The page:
Pittsburgh Tuesday takes
A filing is nigh?: Surely a Chapter 11 bankruptcy filing is not far off for West Penn Allegheny Health System. The latest sign is the failure of Pittsburgh's second-largest hospital group to meet last Friday's deadline for releasing an auditor's report of its fiscal year ended on June 30. The system is surviving only because it's being propped up by Highmark Inc., which is attempting to subsume operations. But the longer West Penn Allegheny waits to reorganize, the more likely it is that it won't be able to.
Results of a “closed market”: The preferential treatment continues for Continental Real Estate. The Ohio company developing land between Heinz Field and PNC Park for the Steelers and Pirates, part of that government-sanctioned sweetheart deal, has won a three-month extension for its latest project. Continental, winner of past extensions, says it still must secure a key office anchor tenant for its planned $26 million office complex. Had the competitive market been allowed to develop the parcels (versus the government-blessed “closed market”), we bet the 25-acre tract would have been fully developed by now.
There they went: Now the soul-searching begins for the Pittsburgh Steelers. The Black and Gold closed the 2012 campaign on a high note, defeating the Cleveland Browns. But the fact remains that the Steelers' wildly inconsistent play forced them to struggle just to finish the season with an 8-8 record and no playoff berth. Expect significant personnel changes in the off-season, on and off the field.
TribLive commenting policy
You are solely responsible for your comments and by using TribLive.com you agree to our Terms of Service.
We moderate comments. Our goal is to provide substantive commentary for a general readership. By screening submissions, we provide a space where readers can share intelligent and informed commentary that enhances the quality of our news and information.
While most comments will be posted if they are on-topic and not abusive, moderating decisions are subjective. We will make them as carefully and consistently as we can. Because of the volume of reader comments, we cannot review individual moderation decisions with readers.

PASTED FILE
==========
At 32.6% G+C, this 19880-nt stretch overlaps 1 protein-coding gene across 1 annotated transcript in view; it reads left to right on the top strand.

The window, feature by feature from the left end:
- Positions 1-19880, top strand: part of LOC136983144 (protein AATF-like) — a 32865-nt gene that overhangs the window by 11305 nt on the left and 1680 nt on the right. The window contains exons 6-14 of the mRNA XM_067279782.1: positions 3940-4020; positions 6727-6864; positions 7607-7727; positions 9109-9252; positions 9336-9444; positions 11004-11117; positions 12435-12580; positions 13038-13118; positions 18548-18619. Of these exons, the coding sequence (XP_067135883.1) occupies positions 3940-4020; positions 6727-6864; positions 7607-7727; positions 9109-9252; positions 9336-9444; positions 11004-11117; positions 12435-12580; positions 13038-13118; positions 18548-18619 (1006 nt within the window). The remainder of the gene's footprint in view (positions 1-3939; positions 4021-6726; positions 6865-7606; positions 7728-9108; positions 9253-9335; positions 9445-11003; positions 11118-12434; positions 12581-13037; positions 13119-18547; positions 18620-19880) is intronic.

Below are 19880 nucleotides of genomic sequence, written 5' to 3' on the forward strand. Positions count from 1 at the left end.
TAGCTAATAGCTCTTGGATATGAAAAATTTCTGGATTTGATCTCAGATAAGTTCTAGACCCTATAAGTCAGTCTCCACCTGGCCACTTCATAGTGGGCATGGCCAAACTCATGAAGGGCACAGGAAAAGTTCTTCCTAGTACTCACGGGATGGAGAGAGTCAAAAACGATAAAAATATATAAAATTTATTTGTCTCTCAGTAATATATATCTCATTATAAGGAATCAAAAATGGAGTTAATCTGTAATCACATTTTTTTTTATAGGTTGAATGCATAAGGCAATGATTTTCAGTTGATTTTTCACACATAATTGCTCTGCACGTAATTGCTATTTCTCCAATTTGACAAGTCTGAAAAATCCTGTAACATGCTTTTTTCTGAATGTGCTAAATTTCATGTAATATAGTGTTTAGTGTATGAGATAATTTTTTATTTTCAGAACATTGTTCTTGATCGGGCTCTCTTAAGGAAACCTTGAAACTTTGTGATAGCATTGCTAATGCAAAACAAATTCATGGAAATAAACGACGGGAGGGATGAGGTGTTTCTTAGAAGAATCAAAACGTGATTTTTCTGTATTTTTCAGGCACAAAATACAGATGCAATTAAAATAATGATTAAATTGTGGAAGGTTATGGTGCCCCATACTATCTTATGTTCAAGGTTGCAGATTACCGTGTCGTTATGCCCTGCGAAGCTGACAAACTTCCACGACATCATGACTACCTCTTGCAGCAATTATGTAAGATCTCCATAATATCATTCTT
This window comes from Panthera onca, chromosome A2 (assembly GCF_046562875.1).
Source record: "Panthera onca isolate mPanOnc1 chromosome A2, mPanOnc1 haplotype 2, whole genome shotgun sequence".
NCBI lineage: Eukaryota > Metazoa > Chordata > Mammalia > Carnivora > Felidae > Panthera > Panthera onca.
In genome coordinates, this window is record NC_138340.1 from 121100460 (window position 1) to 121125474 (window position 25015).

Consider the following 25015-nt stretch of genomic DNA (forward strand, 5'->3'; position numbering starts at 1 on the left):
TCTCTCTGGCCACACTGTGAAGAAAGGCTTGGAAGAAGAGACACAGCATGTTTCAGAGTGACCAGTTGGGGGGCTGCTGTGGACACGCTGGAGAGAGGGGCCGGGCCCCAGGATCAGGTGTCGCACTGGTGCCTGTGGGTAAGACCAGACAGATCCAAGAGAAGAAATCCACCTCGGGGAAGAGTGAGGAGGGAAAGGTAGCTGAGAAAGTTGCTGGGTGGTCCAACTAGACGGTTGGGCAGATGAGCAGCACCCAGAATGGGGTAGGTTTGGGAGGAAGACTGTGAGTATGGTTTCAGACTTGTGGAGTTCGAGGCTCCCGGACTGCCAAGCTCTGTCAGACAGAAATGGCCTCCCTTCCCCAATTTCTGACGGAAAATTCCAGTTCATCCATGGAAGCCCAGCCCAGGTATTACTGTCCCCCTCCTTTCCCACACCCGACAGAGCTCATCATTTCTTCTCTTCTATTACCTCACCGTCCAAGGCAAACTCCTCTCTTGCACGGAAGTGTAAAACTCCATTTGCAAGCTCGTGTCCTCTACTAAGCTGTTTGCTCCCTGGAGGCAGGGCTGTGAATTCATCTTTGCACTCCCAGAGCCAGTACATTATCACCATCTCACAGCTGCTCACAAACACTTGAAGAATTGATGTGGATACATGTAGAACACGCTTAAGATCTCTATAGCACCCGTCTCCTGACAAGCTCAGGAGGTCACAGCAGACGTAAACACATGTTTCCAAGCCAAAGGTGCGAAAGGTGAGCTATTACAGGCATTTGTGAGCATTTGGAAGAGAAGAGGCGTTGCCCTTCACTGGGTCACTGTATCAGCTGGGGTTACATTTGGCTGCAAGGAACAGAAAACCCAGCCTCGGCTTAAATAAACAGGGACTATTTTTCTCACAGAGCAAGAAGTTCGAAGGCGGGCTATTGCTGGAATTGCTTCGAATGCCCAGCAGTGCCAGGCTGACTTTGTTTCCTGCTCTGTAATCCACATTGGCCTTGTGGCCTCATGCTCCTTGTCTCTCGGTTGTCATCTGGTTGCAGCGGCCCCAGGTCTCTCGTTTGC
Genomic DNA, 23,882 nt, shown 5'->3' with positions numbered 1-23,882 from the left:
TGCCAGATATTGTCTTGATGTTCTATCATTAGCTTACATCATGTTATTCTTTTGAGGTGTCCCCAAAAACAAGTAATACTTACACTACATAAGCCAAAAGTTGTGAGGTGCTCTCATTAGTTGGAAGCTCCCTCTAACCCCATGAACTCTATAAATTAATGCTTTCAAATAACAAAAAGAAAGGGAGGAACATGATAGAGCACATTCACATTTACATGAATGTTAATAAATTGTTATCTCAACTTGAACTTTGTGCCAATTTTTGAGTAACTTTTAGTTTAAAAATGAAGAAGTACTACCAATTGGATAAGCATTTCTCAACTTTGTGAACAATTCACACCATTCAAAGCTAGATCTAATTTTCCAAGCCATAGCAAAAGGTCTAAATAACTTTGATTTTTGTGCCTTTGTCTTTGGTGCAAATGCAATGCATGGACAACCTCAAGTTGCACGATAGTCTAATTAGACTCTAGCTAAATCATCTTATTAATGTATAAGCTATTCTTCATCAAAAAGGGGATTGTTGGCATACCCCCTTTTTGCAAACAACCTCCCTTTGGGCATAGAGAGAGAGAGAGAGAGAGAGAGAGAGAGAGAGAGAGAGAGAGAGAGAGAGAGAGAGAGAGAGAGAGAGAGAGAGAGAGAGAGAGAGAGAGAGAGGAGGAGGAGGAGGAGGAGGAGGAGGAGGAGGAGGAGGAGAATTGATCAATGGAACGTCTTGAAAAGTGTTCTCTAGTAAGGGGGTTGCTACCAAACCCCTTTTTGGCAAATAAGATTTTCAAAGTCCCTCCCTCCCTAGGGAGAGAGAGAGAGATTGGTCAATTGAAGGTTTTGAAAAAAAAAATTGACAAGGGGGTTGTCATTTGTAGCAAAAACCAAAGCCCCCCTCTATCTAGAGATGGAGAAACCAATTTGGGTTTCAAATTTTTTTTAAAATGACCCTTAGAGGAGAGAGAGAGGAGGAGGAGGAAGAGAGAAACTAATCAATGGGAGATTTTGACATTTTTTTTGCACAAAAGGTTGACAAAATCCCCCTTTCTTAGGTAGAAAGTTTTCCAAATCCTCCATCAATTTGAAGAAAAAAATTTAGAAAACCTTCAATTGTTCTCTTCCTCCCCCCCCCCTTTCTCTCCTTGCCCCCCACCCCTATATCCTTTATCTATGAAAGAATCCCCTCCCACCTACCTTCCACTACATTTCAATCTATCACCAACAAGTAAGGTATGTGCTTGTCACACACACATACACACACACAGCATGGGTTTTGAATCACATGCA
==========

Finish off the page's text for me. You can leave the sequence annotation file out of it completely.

We value thoughtful comments representing a range of views that make their point quickly and politely. We make an effort to protect discussions from repeated comments â either by the same reader or different readers.
We follow the same standards for taste as the daily newspaper. A few things we won't tolerate: personal attacks, obscenity, vulgarity, profanity (including expletives and letters followed by dashes), commercial promotion, impersonations, incoherence, proselytizing and SHOUTING. Don't include URLs to Web sites.
We do not edit comments. They are either approved or deleted. We reserve the right to edit a comment that is quoted or excerpted in an article. In this case, we may fix spelling and punctuation.
We welcome strong opinions and criticism of our work, but we don't want comments to become bogged down with discussions of our policies and we will moderate accordingly.
We appreciate it when readers and people quoted in articles or blog posts point out errors of fact or emphasis and will investigate all assertions. But these suggestions should be sent via e-mail. To avoid distracting other readers, we won't publish comments that suggest a correction. Instead, corrections will be made in a blog post or in an article.